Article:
Paul Pender, winemaker at the Niagara region’s Tawse and Redstone wineries (Ontario, Canada) passed away unexpectedly and “under tragic circumstances” (details of his death are not known at time of writing) on February 4, 2021.
I know it’s normal to always speak well of those who pass away. It’s the right thing to do of course, and certainly an exercise in good taste. In the case of Paul Pender, anything nice that is said or written on his behalf is not just deserved and true, but warranted. If I love my job, and love wine in general, it is in no small measure due to people like Paul whom I have had the good fortune to get to know over the years. Simply put, he was one of the nicest, quietest, most polite individuals in the world of wine I have ever met. And I’ve met a few.
Pender, a former carpenter, loved wine, the outdoors, and graduated from Niagara College’s Winery and Viticulture program (in fact, he was part of the second ever graduating class there, where he benefited greatly from having outstanding teachers such as Jim Warren). He began working at Tawse in 2005 and never left, becoming Head Winemaker in 2006. Over the years he became a full-time manager, overseeing the growth not just of Tawse winery but its sister winery Redstone as well; he was the director of viticulture and winemaking, working alongside and mentoring younger winemakers such as for example Rene Van Ede, Jessica Otting and others. Over the years at Tawse, Pender himself worked and learned from some of the best in the business, including Deborah Paskus and consultant Burgundian winemaker Pascal Marchand (Marchand joined Tawse in 2006, but later followed mostly Tawse’s Burgundy properties).
Over the years, Pender established Tawse winery as one of Canada’s best, and the accolades and awards he garnered over the years are long and noteworthy. To name just a few, Tawse was named Canadian winery of the year in 2010, 2011, 2012 and 2016, and Pender himself was named 2011 Winemaker of the Year at the Ontario Wine Awards. His wines routinely received high scores in major wine publications, and it was under his guidance and leadership that Tawse earned Ecocert organic and Demeter biodynamic certifications.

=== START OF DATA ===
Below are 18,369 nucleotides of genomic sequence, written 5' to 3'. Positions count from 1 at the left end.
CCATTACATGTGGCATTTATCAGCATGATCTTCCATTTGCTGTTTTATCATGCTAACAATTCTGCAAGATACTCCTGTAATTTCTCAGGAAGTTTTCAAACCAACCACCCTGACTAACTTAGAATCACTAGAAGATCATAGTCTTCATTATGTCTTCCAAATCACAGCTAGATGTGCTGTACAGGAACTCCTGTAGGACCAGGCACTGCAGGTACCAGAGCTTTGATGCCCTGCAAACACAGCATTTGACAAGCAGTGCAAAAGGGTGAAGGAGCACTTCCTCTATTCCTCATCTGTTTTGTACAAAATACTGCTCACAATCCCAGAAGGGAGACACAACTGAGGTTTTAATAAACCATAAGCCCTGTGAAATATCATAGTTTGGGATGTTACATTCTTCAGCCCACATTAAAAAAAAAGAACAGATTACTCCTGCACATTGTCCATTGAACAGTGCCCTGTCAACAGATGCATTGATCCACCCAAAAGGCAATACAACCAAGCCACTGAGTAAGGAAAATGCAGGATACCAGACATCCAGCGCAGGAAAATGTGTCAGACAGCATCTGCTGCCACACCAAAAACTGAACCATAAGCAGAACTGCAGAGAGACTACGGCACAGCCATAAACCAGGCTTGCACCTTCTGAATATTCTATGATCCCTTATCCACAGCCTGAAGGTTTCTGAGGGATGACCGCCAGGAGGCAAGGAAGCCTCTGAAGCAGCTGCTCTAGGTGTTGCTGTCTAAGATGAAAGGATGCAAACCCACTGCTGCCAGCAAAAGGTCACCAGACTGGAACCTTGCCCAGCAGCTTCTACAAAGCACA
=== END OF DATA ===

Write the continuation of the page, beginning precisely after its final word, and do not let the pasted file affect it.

I met Paul for the first time in 2008 or 2009 (memory fails me now). At the time I was living in Rome, but was coming back to Toronto (the city I was born in) every summer, always spending a good chunk of my time there seeing old friends, attending wine tastings of all kinds, and visiting the wineries of Niagara and Prince Edward County. Over the years I came to appreciate Paul immensely: he was not only a very nice man, but one who knew so much about his craft and about Niagara’s wine. In short, it was easy to love and appreciate everything he was doing at Tawse and for the Ontario and Canadian wine industry in general. His winemaking philosophy could not help but appeal to me (as it did to most everyone else): Paul believed in the expression of site, in organic viticulture and the avoidance of chemicals in the vineyards, in vibrant, clean wines with lifted, harmonious acidities (Paul preferred to pick a little earlier than a little later, and he didn’t always carry out a full malo), and much more. His Chardonnay, Pinot Noir, Riesling and Cabernet Franc wines were generally outstanding (I will be publishing a vertical of one of the wonderful wines he made at Tawse on TerroirSense Wine Review soon). In fact, the first vertical of his wines I ever wrote up was back in 2016 while the Senior Editor at Vinous: I sat with him at the winery to taste a lineup of older vintages of the Tawse Chardonnay Quarry Road Vineyard Vinemount Ridge and had a great time, not just because the wines were lovely, but because Paul was just a joy to spend time with. Already then, it was obvious those weren’t just great wines, but world-class wines. World-class. Just like Paul.
Tawse is a family-owned organic and biodynamic winery located on the Niagara Escarpment in Niagara wine country (Ontario, Canada). A wine-loving financier in Toronto, Moray Tawse (Vice president and co-founder of First National), bought his first Niagara vineyard in 2001 and opened Tawse winery in 2005 (therefore, Paul Pender was with him from the beginning). A life-long lover of Burgundy’s wines, Tawse soon expanded to Europe, buying first six ouvrées the Chassagne-Montrachet Morgeot premier cru and then others still, also establishing a Burgundy négociant firm called Marchand-Tawse. In 2012 he added to his wine portfolio one of Burgundy’s great names, Domaine Maume. When the former Thomas&Vaughn estate came up for sale in 2009, he bought it and opened a second Niagara winery, Redstone.
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